North Korean officials appeared before a UN human rights organisation yesterday amid accusations of widespread abuses such as forced labour, public executions and torture.
Representatives from the communist state, which is also charged with allowing its population to go hungry and forcing female prison inmates to have abortions, defended the country before the Human Rights Council during a three-hour session.
The North Korean ambassador, Ri Tcheul, told delegates the hearing was "unpleasant". He added that limited arable land and natural disasters had prevented the government from being able to feed the entire population, but said the situation had improved in recent years.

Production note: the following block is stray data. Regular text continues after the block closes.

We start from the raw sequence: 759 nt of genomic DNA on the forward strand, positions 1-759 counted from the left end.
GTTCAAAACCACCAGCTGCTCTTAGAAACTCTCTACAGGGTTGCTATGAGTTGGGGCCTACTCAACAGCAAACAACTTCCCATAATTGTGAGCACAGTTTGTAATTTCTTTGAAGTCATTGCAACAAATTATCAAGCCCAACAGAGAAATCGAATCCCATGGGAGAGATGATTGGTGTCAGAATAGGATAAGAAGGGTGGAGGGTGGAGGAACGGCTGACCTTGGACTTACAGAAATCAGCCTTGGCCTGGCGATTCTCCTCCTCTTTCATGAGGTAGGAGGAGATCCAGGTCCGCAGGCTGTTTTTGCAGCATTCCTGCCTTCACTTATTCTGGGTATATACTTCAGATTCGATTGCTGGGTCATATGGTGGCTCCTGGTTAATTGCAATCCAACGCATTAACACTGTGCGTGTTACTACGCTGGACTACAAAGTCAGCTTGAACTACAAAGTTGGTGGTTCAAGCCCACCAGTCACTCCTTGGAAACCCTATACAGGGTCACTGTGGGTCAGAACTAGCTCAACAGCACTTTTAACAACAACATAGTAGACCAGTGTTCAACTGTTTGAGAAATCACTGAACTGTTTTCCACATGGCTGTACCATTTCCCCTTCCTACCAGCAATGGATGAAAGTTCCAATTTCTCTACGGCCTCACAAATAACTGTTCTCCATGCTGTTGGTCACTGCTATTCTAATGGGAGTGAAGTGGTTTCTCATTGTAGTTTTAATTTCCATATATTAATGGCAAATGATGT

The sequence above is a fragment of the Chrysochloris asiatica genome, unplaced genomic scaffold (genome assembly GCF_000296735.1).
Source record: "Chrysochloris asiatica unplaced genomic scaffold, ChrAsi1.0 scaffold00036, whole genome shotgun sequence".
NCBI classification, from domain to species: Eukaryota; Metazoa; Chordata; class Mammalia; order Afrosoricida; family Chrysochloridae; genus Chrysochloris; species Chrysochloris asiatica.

"The issue of serious malnutrition is a thing of the past," he told the 47-nation council. "We will in the near future meet the domestic need for food on our own." John Von Kaufmann, representing Canada, urged the mostly closed country to allow aid workers to bring food to the chronically undernourished population.
New Zealand's official, Wendy Hinton, added that children and women have been left severely malnourished because the military has priority in receiving food. The delegates from North Korea acknowledged that public killings take place for "very brutal and violent crimes", but claimed these were only "in very exceptional cases" and at the demand of a victim's relatives.
The Human Rights Council, which has no enforcement powers, will deliver its findings later this week.Reuse content